You know that one experimental, mostly instrumental track that bands from the lower depths of the Factory Records catalog would put on the B-side of their albums? The Soft Moon is like if all those songs were by one band.

Luis Vasquez sticks closely to a well-established template, but immediately establishes a signature sound with propulsive, tribal-industrial drums, driving bass lines, swarm- of-killer-bee guitar swirls, horror score synth wails, and a lot of warping, wobbly noises. The album is dense—not exactly impenetrable, but thoroughly translucent: it doesn’t just reveal itself slowly, but even diverts attention away from itself and won’t allow you to listen holistically; some songs I had to hear three times before I even realized they had vocals.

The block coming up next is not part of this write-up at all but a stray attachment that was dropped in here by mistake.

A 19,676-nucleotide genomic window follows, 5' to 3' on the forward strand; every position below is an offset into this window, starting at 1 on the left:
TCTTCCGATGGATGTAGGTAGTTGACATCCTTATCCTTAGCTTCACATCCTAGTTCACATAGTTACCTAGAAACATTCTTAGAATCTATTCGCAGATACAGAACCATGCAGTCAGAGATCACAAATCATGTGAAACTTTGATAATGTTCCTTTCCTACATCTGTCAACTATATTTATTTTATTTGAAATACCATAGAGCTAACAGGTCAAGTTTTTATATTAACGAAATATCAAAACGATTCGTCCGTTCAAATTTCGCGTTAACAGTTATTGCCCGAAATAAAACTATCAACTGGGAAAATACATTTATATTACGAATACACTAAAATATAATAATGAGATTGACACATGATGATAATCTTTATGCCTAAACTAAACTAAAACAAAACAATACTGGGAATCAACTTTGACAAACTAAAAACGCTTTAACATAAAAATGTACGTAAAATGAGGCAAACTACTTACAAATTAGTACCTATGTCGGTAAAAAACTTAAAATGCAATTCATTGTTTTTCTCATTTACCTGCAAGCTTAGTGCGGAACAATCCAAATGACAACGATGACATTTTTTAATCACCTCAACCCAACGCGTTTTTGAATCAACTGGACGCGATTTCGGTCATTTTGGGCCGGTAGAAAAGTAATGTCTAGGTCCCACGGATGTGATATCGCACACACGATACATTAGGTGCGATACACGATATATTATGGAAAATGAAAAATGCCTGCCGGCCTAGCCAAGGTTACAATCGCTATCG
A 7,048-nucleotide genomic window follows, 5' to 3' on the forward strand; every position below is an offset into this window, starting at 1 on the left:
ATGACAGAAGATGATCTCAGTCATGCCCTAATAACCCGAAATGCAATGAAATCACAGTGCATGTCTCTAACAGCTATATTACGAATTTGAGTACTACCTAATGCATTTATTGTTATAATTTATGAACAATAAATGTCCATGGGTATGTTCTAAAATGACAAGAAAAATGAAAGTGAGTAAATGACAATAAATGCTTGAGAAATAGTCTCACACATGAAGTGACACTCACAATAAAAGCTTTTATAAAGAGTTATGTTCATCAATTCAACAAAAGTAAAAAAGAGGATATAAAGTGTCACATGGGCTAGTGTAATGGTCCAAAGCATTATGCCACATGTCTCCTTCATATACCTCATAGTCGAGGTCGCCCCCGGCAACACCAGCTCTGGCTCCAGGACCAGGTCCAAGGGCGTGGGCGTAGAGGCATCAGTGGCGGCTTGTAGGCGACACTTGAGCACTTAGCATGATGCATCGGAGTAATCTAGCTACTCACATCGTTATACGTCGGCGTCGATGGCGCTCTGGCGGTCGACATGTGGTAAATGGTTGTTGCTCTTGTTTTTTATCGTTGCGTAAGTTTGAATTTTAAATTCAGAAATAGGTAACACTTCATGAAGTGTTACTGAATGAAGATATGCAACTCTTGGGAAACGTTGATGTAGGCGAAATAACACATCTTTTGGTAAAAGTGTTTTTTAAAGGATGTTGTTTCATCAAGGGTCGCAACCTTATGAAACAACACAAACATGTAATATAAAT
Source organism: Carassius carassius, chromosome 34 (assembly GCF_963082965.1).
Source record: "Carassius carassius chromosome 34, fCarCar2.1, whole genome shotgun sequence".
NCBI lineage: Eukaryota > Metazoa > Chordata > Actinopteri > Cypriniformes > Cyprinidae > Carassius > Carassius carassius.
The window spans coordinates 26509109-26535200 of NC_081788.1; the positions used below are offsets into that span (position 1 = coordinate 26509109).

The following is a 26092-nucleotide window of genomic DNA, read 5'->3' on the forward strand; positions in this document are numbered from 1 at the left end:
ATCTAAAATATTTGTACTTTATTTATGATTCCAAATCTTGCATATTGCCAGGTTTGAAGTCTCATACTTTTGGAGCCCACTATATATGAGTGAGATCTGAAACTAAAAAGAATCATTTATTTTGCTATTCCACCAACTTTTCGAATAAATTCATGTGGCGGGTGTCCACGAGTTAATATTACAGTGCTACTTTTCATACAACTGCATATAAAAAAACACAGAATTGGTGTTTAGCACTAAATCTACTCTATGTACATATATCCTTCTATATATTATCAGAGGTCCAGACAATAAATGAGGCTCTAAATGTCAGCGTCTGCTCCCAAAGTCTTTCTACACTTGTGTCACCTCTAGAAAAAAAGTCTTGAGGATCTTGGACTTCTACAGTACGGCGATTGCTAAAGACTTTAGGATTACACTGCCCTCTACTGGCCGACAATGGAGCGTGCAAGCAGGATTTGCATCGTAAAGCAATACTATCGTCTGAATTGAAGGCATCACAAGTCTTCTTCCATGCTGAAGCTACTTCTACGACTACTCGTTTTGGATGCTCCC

And when it’s all over you understand it even less, like reading a story that you think you follow until you finish and have no idea what exactly happened. The ephemerality never obscures the mood, however, and the general vibe is of being chased through the desert. But perhaps it’s because the songs sound so much like they belong in a film that they have difficulty connecting more deeply. “When It’s Over” is the one song that slows the pace and aims for romanticism, which fits the sound well and could point to a future direction, but more often the aim is manic urgency, which, without letting us know why we should feel that way, is really just fear mongering.

It’s a beautiful doom, but the executioner never reveals his identity.